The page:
April 30, 2013
Your Brain Mentally Edits Language To Make Sense Of The World
redOrbit Staff & Wire Reports - Your Universe Online
A new MIT study says people make “mental edits” when interpreting speech and other forms of linguistic input, and seem to use specific strategies for making sense of confusing information. The scientists say these edits are the brain´s way of reducing the “noise” that sometimes interferes with the signals conveyed in language.
“As people are perceiving language in everyday life, they´re proofreading, or proof-hearing, what they´re getting,” explained study co-author Leon Bergen. “What we´re getting is quantitative evidence about how exactly people are doing this proofreading. It´s a well-calibrated process.”
The researchers conducted a series of experiments using the Amazon Mechanical Turk survey system, in which subjects were presented with a series of sentences, some sensible and others less so, and then asked to judge what those sentences meant.
One of the more unexpected and significant findings of the study was that given a sentence with only one apparent problem, people were more likely to believe something was incorrect than when presented with a sentence where two edits may be needed. In the latter case, people seem to assume the sentence has an entirely different meaning and is not merely flawed.
“The more deletions and the more insertions you make, the less likely it will be you infer that they meant something else,” Gibson said.
When readers have to make only one ℠editorial´ modification to a sentence, they think the original version was correct about half of the time. However, when they have to make two changes, they tend to think the sentence is correct about 97 percent of the time, the researchers said.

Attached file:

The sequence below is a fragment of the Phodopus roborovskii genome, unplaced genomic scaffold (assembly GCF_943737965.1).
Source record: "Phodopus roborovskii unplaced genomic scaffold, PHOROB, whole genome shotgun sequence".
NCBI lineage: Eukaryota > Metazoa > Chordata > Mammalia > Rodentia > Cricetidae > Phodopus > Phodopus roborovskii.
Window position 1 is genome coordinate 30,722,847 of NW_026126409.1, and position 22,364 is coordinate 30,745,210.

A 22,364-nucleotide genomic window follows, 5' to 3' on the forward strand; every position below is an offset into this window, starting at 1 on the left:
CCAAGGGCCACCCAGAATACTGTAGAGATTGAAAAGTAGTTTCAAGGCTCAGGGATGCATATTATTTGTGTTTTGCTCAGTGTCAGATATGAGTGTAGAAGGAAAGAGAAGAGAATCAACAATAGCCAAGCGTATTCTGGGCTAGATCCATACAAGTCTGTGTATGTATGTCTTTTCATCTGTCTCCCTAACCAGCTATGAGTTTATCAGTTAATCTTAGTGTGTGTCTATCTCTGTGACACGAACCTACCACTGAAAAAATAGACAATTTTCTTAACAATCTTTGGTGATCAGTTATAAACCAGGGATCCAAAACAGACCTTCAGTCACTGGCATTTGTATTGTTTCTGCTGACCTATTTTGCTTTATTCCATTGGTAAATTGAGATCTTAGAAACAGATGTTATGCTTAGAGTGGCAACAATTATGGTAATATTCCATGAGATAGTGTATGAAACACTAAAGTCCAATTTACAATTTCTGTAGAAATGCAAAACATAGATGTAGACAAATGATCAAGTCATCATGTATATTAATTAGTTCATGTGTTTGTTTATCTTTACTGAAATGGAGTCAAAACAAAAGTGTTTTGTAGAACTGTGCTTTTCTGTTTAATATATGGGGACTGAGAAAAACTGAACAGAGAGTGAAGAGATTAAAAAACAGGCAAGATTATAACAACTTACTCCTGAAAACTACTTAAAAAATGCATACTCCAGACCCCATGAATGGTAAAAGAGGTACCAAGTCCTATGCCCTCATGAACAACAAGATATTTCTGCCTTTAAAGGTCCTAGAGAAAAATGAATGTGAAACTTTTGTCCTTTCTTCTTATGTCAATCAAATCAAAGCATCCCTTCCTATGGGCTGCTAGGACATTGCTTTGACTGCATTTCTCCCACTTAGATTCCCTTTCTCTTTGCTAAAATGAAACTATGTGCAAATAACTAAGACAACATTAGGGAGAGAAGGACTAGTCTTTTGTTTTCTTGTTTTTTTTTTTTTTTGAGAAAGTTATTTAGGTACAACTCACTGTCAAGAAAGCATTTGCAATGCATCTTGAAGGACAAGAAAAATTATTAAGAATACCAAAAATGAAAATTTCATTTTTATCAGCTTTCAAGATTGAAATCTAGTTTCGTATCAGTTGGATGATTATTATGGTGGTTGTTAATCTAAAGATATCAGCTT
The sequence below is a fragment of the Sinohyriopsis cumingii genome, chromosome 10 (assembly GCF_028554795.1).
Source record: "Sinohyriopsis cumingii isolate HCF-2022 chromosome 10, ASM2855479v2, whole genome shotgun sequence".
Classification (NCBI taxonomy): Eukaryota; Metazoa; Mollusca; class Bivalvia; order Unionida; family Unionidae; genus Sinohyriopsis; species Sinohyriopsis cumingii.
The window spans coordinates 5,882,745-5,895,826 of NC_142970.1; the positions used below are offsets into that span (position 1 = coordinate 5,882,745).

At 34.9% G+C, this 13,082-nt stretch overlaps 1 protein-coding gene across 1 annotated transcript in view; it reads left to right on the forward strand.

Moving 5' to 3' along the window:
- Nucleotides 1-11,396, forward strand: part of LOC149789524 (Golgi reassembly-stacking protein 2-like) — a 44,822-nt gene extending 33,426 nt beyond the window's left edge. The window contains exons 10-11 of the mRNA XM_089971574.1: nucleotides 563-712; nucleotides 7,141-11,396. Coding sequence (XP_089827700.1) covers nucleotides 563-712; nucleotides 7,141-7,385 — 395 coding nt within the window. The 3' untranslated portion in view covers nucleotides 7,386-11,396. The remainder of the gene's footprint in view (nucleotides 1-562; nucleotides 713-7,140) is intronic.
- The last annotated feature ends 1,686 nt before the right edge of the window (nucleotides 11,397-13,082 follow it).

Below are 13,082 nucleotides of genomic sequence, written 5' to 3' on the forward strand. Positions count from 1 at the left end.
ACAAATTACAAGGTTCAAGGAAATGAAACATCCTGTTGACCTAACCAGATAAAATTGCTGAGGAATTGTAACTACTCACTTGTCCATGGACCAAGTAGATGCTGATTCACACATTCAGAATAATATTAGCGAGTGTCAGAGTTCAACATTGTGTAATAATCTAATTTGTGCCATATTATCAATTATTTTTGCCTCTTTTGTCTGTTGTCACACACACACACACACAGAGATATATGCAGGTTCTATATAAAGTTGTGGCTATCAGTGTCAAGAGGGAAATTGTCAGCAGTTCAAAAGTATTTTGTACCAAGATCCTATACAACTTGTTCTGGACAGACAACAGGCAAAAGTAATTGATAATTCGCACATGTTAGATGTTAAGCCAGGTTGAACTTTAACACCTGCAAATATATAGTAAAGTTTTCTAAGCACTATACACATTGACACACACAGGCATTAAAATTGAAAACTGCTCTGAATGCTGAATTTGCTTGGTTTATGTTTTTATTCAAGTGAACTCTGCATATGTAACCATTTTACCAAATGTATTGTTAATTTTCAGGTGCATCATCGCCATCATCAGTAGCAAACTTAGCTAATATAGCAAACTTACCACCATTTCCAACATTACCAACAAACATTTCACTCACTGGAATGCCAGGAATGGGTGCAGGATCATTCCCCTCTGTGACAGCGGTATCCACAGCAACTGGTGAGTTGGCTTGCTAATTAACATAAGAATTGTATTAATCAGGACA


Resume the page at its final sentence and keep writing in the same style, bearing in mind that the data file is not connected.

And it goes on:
For example, the sentence, “Onto the cat jumped a table,” which might seem to make no sense, can be made plausible with two changes — one deletion and one insertion — so that it reads, “The cat jumped onto a table.” However, in almost every case the subjects did not infer that those changes were needed and assumed that the literal, surreal meaning was the one intended.
This particular finding correlates with another part of the study which found a systematic asymmetry between insertions and deletions on the part of listeners.
“People are much more likely to infer an alternative meaning based on a possible deletion than on a possible insertion,” Gibson said.
Suppose you hear or read a sentence that says, “The businessman benefitted the tax law.” Most people will assume the sentence has a word missing from it — “from” in this case — and fix the sentence so that it now reads, “The businessman benefitted from the tax law.”
But people will less often think sentences containing an extra word, such as “The tax law benefitted from the businessman,” are incorrect, as improbable as that may sound.
Another strategy we appear to use relates to inferring lower levels of ℠noise´ when presented with an increasing proportion of seemingly nonsensical sentences, meaning people adapt when processing language.
For instance, if every sentence in a longer sequence seems silly, people are reluctant to think all the statements must be wrong, and instead search for a meaning in those sentences. By contrast, they perceive greater amounts of noise when only the occasional sentence appears to be wrong because the mistakes are so obvious.
“People seem to be taking into account statistical information about the input that they´re receiving to figure out what kinds of mistakes are most likely in different environments,” Bergen said.
Gibson and colleagues describe the strategies in a paper, entitled “Rational integration of noisy evidence and prior semantic expectations in sentence interpretation,” published in the Proceedings of the National Academy of Sciences.